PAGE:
Barry played 23 matches for the All Blacks from 1962-64, firstly
out of the Paeroa West club, but with no tests.
A proud and active Barbarian who taught at Rosmini College (though
his schooling was at Sacred Heart), Barry was president of the club
from 1986-87, and he was the manager of the famous 1987 touring
side to the UK, who wowed the crowds with their open, Barbarian
Allen Rogers (1921-2014)
Allen Rogers was the oldest Barbarian at the time of his death.
He was the club president (1974-75) when the club moved into The
House that Jack Built, and also served as secretary, being a trained
accountant. Rogers' playing days were in Wellington, where he played
for the province out of the Hutt club, and for Auckland B out of
the Grammar club as a side-row forward. He played a first-class
game for the Barbarians in 1954. Highly respected and liked by all
Barbarians who knew him, he is no relation of fellow Barbarian Frank
Barry Bracewell (1929-2014)
Barry Bracewell was one of the great coaches in Counties rugby
It was his blueprint for the game as coach of Counties in two separate
stints ending in 1975 that paved the way for the union to clinch
the 1979 NPC, its first and last first division title. He was also
a first-rate selector who had the foresight to switch Bruce Robertson
and Peter Goldsmith to their rightful positions. Bracewell started
out as a prop who played 26 games for Auckland out of the Marist
club from 1950-54. A family man (having six children) with very
strong values, Bracewell owned a construction business which he
then sold to one of his sons.
Kevin Skinner (1927-2014)
Kevin Skinner was regarded by many as one of the finest All Blacks
props over 63 games and 20 tests from 1949-56.
He played his rugby for Otago out of the Pirates club and for Counties
out of the Waiuku club, and was the New Zealand heavyweight boxing
champion in 1947, a fact which contributed strongly to his status
as "a hard man." Skinner was famously recalled to the
1956 All Blacks who needed a more physical presence in the front-row
against the Springboks.
Peter Devlin (1933-2014)
The extent of Peter Devlin's rugby-playing days was for his Christian
Brothers' High School in Dunedin.
But he made his mark on the game through his rugby journalism and
writing, both for the Otago Daily Times and the now defunct Auckland
Star, and was made a Barbarian in his 60s. In his latter days, he
could often be found at the regular Auckland University Rugby Club
Thursday evening 'choir practice' along with fellow Barbarians Bob
Burnes, Don Cameron and Bruce Gemmell.
Eric Anderson (1931-2014)
Eric Anderson played 10 games as a prop for the 1960 All Blacks
to Australia and South Africa, but was mainly a lock for Bay of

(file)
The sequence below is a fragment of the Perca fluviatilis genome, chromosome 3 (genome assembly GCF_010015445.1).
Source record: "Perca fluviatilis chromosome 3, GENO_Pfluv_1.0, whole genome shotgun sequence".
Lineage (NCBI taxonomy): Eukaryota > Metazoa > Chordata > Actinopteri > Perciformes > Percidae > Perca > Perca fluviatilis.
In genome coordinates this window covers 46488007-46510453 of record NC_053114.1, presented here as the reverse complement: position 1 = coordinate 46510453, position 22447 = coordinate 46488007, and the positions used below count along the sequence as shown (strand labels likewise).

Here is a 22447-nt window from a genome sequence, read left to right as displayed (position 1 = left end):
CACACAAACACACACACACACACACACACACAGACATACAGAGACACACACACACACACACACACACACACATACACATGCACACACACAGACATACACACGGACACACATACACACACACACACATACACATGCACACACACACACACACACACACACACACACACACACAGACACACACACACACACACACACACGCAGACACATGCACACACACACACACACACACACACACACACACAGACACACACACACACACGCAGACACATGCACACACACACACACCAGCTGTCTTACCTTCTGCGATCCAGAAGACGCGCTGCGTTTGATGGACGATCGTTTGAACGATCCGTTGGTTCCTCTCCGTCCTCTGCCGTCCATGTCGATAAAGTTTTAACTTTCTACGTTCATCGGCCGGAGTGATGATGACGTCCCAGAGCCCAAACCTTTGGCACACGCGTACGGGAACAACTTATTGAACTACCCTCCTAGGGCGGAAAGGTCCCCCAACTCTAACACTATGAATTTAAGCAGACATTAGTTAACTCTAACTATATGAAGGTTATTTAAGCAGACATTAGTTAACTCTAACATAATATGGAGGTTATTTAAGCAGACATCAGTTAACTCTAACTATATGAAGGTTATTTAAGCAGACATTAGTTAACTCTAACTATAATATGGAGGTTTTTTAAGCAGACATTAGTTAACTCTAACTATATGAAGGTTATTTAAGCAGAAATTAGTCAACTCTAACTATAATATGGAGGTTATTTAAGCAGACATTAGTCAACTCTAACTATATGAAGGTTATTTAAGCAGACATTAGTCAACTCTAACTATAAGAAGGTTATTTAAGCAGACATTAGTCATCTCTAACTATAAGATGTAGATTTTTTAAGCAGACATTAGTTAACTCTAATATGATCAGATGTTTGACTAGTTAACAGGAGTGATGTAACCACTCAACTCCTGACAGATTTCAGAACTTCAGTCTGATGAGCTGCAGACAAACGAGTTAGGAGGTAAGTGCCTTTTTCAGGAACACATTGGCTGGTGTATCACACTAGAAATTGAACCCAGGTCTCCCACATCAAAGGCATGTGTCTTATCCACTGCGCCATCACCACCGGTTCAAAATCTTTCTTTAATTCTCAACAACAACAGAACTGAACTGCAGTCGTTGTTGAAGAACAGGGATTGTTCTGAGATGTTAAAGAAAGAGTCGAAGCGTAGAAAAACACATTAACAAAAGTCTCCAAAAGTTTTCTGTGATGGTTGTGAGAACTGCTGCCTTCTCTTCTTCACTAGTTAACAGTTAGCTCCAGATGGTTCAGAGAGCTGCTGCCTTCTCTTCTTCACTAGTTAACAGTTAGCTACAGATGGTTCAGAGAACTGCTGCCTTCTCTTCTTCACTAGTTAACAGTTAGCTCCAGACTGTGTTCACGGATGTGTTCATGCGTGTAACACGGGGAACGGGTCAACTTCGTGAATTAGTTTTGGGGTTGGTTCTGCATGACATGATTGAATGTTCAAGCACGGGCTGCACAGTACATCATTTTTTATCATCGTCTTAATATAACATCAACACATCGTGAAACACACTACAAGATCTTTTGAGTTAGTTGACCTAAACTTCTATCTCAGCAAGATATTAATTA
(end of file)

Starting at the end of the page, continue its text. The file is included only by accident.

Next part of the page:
Plenty in 26 games from 1956-61.
One of the founders of the Wasps club in Bay of Plenty, Anderson
was a BOP selector in the 1970s and coached the union to the inaugural
NPC title in 1976. A meat buyer and farmer, Anderson was also president
of the BOP union in 1993-94.
Frank Oliver (1948-2014)
Frank Oliver was a 43-match, 17-test All Blacks lock between 1976
and '81 and played for three provinces - Southland, Otago and Manawatu
- in a 15-year first-class career.
Oliver captained the All Blacks in three tests against Australia
in 1978 and was a key figure in the controversial 13-12 victory
over Wales on the Grand Slam tour later that year. A no-nonsense,
hard-nosed forward, he was part of the 1980-NPC winning Manawatu
From 1994-2001, he was a prominent coach in New Zealand rugby,
taking the NZ Under 19s (1994), Manawatu and the Central Vikings.
At Super Rugby level, he was at the helm of the Hurricanes from
1996-99 and the Blues in 2001.
Oliver died in Palmerston North in March. His son Anton, another
former All Blacks captain, is also a Barbarian.
John Pring (1927-2014)
John Pring was a top-class referee who took the whistle in eight
All Blacks tests from 1966-72.
But his first-class career began back in 1955 with an Auckland
v North Auckland appointment and finished at the age of 52 in 1980
after 77 games. That figure of 77 has been passed by just 17 Kiwi
whistlers. He was referee in all four tests of the 1971 All Blacks-Lions
series, a time he saw as his career highlight, saying the Lions
were one of the most professional sides he had seen, under the captaincy
of John Dawes and manager Doug Smith. Known as a quiet, intelligent
man, Pring was widely liked and respected.
A bank officer and accountant by trade, Pring was awarded an MBE
in 1979 for services to sport and was the president of the New Zealand
Rugby Referees' Association in 1988.
Murray Reid (1938-2014)
The Barbarians lost one of their great men when Murray Reid died
in January, leaving behind a playing and administrative record stretching
back to the late '50s.
A quick look at his playing career might indicate otherwise...
24 matches for Auckland from 1960-62 before injury took him from
the playing field.
The tall and talented young fellow who left Whakatane to try his